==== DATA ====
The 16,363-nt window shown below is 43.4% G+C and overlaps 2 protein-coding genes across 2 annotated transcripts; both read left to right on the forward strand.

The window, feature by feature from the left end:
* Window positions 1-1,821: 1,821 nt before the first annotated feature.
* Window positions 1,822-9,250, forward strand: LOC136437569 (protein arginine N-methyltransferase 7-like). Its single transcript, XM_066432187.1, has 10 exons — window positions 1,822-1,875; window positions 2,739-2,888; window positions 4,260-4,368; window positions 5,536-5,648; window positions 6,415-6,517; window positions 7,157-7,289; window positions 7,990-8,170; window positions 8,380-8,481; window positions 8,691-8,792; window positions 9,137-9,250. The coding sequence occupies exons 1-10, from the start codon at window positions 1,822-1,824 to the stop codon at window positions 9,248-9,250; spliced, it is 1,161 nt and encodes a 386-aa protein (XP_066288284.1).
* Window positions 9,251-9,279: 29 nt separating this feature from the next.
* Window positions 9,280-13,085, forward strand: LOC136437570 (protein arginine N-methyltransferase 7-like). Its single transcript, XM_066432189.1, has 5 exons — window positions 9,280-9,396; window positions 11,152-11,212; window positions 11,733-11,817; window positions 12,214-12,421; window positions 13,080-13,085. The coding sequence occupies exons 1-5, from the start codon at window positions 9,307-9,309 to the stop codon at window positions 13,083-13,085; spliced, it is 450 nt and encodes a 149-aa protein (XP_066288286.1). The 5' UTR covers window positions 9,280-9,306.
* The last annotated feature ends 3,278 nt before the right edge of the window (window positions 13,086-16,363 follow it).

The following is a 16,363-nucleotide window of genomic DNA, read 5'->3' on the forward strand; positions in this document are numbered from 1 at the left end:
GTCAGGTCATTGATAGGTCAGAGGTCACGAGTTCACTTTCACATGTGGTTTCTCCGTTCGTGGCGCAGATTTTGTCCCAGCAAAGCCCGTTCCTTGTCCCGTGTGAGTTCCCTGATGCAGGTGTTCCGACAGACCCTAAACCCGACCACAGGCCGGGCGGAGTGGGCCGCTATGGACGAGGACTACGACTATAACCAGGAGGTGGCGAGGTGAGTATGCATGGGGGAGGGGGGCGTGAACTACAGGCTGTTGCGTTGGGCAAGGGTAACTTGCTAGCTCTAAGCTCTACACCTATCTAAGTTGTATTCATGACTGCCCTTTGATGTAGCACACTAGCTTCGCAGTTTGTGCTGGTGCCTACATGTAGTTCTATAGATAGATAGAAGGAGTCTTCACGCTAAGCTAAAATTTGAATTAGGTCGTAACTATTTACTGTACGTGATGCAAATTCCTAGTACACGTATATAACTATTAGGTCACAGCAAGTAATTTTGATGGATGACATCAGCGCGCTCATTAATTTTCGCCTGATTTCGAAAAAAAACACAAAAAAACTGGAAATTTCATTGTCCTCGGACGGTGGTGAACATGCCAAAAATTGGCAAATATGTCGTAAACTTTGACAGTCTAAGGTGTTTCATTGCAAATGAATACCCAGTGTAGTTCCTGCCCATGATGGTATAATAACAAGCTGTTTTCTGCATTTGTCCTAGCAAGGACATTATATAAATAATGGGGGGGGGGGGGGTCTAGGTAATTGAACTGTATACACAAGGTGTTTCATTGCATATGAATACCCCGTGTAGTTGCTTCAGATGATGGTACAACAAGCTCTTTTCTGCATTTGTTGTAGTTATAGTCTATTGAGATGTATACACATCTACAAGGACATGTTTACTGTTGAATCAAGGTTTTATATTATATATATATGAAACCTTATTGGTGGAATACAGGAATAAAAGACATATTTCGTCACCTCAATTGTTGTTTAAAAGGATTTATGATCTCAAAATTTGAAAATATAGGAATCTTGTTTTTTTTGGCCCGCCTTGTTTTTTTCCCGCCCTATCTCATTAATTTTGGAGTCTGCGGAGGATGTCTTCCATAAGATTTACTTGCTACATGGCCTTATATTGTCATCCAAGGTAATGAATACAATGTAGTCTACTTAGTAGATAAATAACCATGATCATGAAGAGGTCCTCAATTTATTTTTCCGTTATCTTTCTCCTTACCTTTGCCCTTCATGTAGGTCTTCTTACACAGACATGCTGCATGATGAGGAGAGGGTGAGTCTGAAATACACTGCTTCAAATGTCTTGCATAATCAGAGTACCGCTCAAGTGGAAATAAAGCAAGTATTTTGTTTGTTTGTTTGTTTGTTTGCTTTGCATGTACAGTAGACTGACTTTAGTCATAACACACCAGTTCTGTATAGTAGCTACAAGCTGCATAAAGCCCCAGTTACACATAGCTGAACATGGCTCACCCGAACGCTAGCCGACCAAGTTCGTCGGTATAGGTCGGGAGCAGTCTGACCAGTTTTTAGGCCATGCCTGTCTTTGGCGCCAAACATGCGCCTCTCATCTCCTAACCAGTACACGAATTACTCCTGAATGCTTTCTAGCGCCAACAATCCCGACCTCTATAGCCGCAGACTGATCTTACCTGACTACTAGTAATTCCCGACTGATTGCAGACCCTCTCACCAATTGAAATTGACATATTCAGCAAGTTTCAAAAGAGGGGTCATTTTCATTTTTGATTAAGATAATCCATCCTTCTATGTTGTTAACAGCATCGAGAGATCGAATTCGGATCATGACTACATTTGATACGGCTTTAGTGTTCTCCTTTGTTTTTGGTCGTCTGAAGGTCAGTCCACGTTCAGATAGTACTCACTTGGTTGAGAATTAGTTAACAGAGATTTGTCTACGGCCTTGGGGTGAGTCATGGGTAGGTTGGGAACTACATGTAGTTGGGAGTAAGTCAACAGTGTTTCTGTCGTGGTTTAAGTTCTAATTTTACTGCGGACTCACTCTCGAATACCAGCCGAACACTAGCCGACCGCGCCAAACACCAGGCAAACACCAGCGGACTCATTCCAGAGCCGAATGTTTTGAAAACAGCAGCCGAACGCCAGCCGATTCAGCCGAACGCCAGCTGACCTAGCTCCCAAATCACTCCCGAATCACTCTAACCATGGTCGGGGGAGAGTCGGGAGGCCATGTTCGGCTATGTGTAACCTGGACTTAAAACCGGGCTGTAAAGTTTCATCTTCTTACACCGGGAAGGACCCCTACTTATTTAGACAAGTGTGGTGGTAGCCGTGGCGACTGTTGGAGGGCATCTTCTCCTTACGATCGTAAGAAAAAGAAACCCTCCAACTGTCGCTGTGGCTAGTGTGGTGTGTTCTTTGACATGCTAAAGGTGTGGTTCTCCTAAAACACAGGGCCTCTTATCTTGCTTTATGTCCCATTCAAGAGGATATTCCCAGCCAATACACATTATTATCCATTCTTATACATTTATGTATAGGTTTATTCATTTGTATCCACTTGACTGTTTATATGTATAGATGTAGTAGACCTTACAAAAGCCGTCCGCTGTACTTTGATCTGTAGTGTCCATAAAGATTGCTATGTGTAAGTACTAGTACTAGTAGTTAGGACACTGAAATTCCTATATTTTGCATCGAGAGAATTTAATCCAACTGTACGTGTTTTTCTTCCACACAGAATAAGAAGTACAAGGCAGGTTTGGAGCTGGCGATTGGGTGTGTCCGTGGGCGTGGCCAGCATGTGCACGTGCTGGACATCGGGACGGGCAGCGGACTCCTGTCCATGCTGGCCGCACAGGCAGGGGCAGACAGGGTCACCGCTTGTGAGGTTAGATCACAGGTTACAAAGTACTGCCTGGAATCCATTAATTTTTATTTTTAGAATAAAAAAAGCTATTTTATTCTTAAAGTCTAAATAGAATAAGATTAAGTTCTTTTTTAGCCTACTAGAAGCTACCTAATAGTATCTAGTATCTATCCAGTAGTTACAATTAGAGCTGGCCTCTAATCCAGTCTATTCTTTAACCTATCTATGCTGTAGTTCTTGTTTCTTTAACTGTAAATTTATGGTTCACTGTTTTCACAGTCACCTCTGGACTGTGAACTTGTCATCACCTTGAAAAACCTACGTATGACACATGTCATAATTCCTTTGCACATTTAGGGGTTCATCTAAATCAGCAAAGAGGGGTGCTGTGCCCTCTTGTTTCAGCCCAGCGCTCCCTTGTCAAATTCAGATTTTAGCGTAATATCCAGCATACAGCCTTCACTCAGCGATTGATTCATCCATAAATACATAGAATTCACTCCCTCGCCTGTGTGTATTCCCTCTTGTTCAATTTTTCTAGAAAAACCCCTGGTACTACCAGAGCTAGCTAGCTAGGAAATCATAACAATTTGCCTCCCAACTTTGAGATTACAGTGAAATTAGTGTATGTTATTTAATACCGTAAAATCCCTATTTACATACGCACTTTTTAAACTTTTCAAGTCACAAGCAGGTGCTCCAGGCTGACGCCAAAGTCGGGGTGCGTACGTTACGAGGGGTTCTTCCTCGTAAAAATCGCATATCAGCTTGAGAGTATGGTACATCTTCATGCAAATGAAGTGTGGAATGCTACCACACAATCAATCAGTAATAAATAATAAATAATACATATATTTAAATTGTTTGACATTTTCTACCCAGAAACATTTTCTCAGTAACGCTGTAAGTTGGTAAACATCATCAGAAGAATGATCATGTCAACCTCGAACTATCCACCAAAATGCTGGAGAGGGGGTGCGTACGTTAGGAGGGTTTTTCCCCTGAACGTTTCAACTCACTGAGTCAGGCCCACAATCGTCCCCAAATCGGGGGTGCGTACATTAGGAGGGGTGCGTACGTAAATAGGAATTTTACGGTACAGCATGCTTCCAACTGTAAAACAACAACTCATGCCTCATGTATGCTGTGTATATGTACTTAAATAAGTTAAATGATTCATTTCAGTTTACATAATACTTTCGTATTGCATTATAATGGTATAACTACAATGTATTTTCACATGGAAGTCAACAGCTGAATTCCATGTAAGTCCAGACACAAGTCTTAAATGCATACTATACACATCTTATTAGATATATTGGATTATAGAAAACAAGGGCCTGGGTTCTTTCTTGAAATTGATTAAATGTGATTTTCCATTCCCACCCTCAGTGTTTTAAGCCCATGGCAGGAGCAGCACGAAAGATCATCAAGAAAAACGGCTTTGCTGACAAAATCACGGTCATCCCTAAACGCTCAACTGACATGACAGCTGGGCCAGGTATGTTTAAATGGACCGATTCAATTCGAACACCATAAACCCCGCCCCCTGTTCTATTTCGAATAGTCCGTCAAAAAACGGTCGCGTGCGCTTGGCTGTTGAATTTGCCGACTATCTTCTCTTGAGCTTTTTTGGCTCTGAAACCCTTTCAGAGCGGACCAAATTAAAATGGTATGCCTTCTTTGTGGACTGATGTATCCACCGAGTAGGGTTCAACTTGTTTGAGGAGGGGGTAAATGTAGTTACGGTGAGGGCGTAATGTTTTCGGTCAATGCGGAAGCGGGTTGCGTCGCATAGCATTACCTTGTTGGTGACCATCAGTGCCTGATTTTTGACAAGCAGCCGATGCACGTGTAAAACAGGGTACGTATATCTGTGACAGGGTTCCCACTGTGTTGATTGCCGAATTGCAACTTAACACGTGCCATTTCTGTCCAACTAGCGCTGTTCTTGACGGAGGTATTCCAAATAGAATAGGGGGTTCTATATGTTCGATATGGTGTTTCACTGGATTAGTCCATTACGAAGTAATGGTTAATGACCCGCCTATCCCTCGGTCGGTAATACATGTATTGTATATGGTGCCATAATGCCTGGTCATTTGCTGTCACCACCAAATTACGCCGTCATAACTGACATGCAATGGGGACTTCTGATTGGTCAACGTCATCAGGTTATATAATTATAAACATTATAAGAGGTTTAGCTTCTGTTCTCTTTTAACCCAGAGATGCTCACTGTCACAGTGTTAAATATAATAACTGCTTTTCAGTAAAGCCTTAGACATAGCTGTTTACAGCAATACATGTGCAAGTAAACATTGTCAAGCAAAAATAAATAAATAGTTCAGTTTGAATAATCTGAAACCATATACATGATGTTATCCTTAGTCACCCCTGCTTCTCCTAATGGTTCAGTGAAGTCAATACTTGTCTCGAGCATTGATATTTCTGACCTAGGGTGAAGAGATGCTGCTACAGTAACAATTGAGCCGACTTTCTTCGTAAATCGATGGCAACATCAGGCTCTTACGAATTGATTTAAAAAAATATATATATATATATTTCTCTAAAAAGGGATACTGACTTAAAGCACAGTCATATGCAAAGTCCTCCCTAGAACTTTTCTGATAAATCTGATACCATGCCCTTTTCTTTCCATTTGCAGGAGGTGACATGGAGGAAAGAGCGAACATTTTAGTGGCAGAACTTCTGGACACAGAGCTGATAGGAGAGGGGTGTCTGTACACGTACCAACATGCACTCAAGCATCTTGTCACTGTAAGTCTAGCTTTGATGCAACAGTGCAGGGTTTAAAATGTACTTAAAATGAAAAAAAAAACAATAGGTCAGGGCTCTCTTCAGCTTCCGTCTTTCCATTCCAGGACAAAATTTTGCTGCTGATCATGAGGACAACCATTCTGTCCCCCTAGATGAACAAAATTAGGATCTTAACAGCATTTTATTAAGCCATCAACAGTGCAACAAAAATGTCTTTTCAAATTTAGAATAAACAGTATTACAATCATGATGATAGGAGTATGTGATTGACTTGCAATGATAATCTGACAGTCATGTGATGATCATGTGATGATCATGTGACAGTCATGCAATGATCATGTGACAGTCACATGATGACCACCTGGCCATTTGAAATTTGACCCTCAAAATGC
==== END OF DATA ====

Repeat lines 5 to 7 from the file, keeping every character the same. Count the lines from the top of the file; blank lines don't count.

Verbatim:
* Window positions 9,251-9,279: 29 nt separating this feature from the next.
* Window positions 9,280-13,085, forward strand: LOC136437570 (protein arginine N-methyltransferase 7-like). Its single transcript, XM_066432189.1, has 5 exons — window positions 9,280-9,396; window positions 11,152-11,212; window positions 11,733-11,817; window positions 12,214-12,421; window positions 13,080-13,085. The coding sequence occupies exons 1-5, from the start codon at window positions 9,307-9,309 to the stop codon at window positions 13,083-13,085; spliced, it is 450 nt and encodes a 149-aa protein (XP_066288286.1). The 5' UTR covers window positions 9,280-9,306.
* The last annotated feature ends 3,278 nt before the right edge of the window (window positions 13,086-16,363 follow it).